Dynamic Island with Face ID under the screen in the Apple patent

Dynamic Island with Face ID under the screen in the Apple patent. An Apple patent granted today appears to describe a new approach to under-screen Face ID, which could also allow the company to embed additional sensors into an iPhone’s display.

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The patent seems to describe the evolution of the Dynamic Island, which it would prohibit even more flexible. With the iPhone 14 Pro models, Apple switched from a Face ID built into the front notch, to two cutouts within the display itself. In fact, although there are two cutouts, Apple has chosen to mask them in a single, dynamic, pill-shaped cutout that stretches and shrinks depending on the functions in use.

The long-term goal of the company, however, is to get an under-screen Face ID, which does not take up screen space. In this regard, Apple already holds a number of patents for Face ID and Touch ID under the screen, but the possibility of completely hiding them still remains a long way off, certainly not ready for the iPhone 15, as initially speculated.

However, a new patent granted today describes what appears to be an evolution of the Dynamic Island approach. First, the patent describes a variety of sensors that could be incorporated into the display, including those for detecting gestures without actually touching the screen.

Under-display sensors that may be hidden include those for Touch ID, sensors for measuring non-contact three-dimensional gestures, pressure sensors, sensors for detecting location, orientation and/or movement (for example, accelerometers, magnetic sensors such as compass sensors , gyroscopes and/or inertial measurement units that contain some or all of these sensors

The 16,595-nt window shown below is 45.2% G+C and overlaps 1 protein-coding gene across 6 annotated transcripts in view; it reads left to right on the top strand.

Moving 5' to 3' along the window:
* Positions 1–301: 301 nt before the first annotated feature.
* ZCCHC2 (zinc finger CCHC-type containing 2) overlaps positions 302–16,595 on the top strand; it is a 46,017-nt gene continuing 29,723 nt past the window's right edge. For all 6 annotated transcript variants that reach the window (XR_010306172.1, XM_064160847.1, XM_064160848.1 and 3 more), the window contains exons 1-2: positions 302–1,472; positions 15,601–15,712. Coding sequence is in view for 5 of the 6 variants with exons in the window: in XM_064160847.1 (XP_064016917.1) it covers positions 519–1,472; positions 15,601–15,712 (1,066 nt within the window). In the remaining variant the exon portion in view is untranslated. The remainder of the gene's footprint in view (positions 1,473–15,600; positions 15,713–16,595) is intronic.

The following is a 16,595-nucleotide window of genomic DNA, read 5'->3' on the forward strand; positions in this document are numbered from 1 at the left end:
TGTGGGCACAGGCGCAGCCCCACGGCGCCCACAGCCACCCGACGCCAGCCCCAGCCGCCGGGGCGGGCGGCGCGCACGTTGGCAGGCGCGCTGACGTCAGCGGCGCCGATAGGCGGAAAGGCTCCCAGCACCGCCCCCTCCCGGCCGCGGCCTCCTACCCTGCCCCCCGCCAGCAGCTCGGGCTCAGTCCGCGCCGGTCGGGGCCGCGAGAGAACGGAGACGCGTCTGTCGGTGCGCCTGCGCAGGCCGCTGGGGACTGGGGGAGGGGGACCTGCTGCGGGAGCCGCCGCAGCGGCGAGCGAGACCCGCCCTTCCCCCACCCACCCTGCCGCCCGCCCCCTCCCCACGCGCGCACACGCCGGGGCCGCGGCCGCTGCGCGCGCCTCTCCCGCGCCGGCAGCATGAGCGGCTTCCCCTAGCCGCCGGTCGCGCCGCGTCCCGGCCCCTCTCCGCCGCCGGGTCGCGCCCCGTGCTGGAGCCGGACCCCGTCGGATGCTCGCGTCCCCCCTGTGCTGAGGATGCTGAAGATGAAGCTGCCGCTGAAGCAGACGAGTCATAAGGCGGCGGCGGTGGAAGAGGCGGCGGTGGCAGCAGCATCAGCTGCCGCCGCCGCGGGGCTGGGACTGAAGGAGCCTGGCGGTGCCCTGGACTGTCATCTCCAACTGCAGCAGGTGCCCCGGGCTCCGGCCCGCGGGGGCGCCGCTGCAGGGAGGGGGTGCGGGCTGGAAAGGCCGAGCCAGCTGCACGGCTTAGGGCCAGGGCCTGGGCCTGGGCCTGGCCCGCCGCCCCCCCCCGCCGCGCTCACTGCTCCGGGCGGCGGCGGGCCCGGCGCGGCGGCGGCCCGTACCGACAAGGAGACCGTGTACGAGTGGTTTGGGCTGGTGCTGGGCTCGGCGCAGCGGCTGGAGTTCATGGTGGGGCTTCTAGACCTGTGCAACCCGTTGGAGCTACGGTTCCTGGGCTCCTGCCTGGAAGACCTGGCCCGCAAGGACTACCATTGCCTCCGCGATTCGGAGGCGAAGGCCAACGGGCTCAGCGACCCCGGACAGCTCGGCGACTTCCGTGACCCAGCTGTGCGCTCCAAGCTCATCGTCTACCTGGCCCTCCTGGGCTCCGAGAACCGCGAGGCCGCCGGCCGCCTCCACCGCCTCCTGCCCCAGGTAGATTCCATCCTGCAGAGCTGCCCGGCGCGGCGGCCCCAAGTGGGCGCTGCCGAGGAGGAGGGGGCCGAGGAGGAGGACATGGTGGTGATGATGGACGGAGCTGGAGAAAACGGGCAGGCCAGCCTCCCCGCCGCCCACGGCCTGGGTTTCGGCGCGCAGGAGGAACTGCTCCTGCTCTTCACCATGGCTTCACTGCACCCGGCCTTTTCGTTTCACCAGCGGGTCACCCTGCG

Under-display components may also include optical sensors such as auto-mixing sensors and light range and detection sensors (lidar) that collect time-of-flight measurements, humidity sensors, humidity sensors, tracking sensors, and/or other sensors

Secondly, the position of the dynamic island could vary, using a series of tiny transparent windows whose apparent size and position can be effectively moved around the display, selectively turning different pixels on and off.

Transparent windows can be moved a random amount in a random direction relative to a grid definition point and/or can be rotated randomly. A transparency gradient can be formed between transparent windows and the surrounding opaque part of the display. Transparent windows can be defined by non-linear edges

Apple explains that a typical display used by its devices has 13 layers and that light transmission through these areas is reduced by up to 80%, and therefore it may be necessary to reduce the number of layers in areas containing the under-screen sensors.

The approach appears to describe a method of distributing these areas so as to make them invisible to the naked eye; without interfering with performance, thus without decreasing touch sensitivity. Additionally, Apple will need to find a way that allows nearby pixels to be selectively turned off to increase light transmission.

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